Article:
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Thread: What about ankle, wrist, body weights? page 2

  1. #11
    twa2w's Avatar
    twa2w is offline Senior Member
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    For an excellent treatise on wrist weights take a look for the book 'Heavyhands walking' or 'Heavyhands the ultimate exercise'(both are out of print now). The author is a little overzealous in his beliefs but he has done a lot of lab research - he doesn't quote much in the book though. The Cooper institute has done some similiar research but on nordic (walking) poles - walking with poles versus walking without poles results in a 20% increase in oxygen consumption, a calorie burn of up to 46% greater, all at the same rate of perceived exertion. The idea is that walking uses about 70 of the muscles in the body versus about 90% when you use poles

    If you use wrist or hand weights the idea is to use light weights and use the arms vigourously. The author is in his 80's now and still does heavyhands daily. He claims to still be able to do over 1000 pushups a day and can crank out about 25 or more pull-ups.

    Cheers

    J


  2. #12
    OnTheBayou's Avatar
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    Thanks, twa2w. I'll check that out. I do remember that book, way back when. I just got off of eBay, looking mostly scuba weights and belts.


    This is good stuff for the not athlete!


  3. #13
    OnTheBayou's Avatar
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    I ran across Art De Vany's "Evolutionary Fitness" on PDF the other day and this is what he has to say about this weighted body, Heavy hands stuff:


    (I see some of the copy and paste from the PDF didn't work so well. Still readable, I think.)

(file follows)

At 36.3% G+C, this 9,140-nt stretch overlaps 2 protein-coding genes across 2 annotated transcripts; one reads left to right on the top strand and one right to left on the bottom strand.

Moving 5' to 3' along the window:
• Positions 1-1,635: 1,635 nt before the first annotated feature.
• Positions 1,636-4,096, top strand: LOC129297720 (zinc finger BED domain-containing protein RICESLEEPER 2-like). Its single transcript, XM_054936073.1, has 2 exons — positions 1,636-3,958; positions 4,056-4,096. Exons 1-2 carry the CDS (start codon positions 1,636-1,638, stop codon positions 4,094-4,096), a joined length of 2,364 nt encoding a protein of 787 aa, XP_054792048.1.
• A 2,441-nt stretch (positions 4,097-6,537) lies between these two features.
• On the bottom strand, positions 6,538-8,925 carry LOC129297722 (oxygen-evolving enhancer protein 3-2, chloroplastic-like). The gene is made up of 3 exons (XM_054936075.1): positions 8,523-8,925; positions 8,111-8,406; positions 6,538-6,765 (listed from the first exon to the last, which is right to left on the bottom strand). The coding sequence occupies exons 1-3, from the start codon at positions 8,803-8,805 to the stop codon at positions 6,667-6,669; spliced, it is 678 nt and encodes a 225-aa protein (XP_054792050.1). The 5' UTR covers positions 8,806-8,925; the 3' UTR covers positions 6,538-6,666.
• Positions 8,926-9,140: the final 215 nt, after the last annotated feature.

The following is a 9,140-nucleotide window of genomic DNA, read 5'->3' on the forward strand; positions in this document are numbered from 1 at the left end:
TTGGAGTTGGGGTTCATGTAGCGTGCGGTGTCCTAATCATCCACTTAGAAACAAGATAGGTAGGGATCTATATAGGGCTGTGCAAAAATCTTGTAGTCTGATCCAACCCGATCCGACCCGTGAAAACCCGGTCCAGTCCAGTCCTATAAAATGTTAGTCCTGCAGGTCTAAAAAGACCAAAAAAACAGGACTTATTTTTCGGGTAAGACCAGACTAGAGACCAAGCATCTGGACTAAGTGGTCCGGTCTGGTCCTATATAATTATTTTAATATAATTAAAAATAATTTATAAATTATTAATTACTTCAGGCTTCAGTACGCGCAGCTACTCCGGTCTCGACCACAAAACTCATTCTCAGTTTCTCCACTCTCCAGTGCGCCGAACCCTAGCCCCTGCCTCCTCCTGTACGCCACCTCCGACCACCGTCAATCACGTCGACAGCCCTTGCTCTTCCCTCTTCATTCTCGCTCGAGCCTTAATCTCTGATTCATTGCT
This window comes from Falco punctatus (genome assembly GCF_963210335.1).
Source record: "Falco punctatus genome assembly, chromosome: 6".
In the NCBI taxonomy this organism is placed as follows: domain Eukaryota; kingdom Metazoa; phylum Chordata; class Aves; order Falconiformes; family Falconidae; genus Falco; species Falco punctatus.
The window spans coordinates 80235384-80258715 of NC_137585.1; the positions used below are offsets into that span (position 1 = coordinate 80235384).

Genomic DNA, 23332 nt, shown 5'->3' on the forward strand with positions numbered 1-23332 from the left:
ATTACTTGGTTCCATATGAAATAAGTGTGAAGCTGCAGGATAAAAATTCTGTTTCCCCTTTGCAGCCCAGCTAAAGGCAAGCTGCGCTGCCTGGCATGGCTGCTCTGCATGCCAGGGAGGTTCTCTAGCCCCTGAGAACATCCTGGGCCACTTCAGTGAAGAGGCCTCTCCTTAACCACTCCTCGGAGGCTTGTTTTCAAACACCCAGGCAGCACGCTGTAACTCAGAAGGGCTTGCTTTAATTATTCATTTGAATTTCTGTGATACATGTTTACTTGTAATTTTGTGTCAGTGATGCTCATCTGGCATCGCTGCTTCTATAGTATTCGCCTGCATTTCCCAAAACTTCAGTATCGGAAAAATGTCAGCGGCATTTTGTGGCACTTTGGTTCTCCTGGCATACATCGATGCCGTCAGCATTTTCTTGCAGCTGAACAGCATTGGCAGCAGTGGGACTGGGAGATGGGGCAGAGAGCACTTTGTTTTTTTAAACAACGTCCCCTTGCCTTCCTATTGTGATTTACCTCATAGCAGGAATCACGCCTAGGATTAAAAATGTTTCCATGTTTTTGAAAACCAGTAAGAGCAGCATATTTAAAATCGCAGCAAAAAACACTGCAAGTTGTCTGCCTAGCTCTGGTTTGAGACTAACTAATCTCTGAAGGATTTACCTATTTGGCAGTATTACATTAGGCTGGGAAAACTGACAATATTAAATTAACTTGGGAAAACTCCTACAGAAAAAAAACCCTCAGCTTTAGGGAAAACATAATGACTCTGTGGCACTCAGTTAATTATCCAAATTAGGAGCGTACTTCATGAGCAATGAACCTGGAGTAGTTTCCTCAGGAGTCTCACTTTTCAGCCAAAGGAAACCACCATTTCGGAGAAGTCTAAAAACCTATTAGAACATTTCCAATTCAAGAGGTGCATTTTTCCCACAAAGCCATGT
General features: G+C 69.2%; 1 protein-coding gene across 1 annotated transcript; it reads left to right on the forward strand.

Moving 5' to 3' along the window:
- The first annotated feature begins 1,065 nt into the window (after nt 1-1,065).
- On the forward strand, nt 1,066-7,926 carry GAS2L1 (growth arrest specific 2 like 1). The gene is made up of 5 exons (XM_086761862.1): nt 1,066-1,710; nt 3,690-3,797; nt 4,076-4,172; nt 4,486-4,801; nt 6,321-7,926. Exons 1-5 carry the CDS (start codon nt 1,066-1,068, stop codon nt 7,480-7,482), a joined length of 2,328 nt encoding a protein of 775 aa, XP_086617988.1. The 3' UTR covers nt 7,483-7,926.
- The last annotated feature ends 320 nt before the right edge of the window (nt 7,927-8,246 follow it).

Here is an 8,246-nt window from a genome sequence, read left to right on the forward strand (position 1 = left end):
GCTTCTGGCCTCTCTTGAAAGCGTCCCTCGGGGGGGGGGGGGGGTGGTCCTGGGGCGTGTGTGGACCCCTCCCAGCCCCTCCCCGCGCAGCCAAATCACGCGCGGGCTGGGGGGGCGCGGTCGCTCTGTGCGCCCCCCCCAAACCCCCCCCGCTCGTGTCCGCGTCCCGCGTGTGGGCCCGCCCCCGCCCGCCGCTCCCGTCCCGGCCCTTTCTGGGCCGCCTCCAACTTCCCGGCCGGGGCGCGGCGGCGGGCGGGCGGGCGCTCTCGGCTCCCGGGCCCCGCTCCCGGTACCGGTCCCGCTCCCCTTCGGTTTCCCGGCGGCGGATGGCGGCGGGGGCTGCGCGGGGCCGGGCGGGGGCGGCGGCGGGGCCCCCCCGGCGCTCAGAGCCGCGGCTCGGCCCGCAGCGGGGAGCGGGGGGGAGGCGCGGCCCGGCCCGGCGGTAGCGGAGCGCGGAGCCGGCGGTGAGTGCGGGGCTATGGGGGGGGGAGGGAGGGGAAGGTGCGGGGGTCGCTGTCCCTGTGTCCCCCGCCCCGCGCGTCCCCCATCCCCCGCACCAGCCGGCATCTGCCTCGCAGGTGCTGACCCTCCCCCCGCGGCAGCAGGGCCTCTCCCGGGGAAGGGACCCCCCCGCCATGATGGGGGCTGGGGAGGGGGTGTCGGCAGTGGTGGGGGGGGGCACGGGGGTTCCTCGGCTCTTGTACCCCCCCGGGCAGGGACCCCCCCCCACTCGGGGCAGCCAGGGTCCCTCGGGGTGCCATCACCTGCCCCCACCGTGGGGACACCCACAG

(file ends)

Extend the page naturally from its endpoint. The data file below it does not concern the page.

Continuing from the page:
"Power Walking

    Our ancestorswalkedalotcarryingheavyweightinordertomov e

    campandbring

    back as much of the kill as they could. Power walking, laden with real weight on

    the order of 35 to 100 pounds, is an effective modern version of what our ances-

    tors did. Power walking with back pack or scuba diving weights around the waist

    dramatically increases the intensity and effectiveness of walking. And it is about

    as effective as jogging for aerobic capacity, without the pounding and damage. It

    is what women among hunter-gatherers do when they gather. For example, Kung

    San women typically carry an infant on a seven-mile trip foraging for plant foods

    and return with a 35-pound load. They only do this 2 or 3 times a week for they

    live in a kind of natural affluence where food is readily available. Males among

    hunter-gatherers do not carry the large game our ancestors did and are not a good

    modelofpowerwalkingformodernmales.

    Consider this instead as a model. A historical source reports that 5 Indian

    braves drove 5 bison into a pit. After they killed these 2000-pound bison, they

    pulled them out of a pit more than 10 feet deep, lined them up and skinned and

    butchered them. Then, they carried as much as they could back to camp to get

    otherstoreturnfortherest. Ithinkthatisawonderfulmodeloffitness,combining

    speed, power, strength, stamina and courage. You can be sure this successful hunt

    was followed by plenty of rest and play and feasting. This model is what I seek to

    emulate.


  4. #14
    OnTheBayou's Avatar
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    Update:


    The other day I bought a ten pound adjustable Reebok ankle weight set at Target for $21. I already had a four pound set, and old scuba weights that I was using in a fanny pack. I also bought a used book on eBay about these kind of weights although it is not here yet. I will probably buy a modern scuba weight belt that I can drop the old weights into pockets or easily add more.


    I love 'em! I've not only been using them during yard work, I'm now looking for yard work to get the exercise! As I pause at my computer, I do reps of various kinds, arm or leg.


    I can feel the muscles being used at the end of the day and into the next morning. That nice sort of notice, "Hey, I'm here!"


    For someone just starting a regime after many years of nothing, you should consider this technique.


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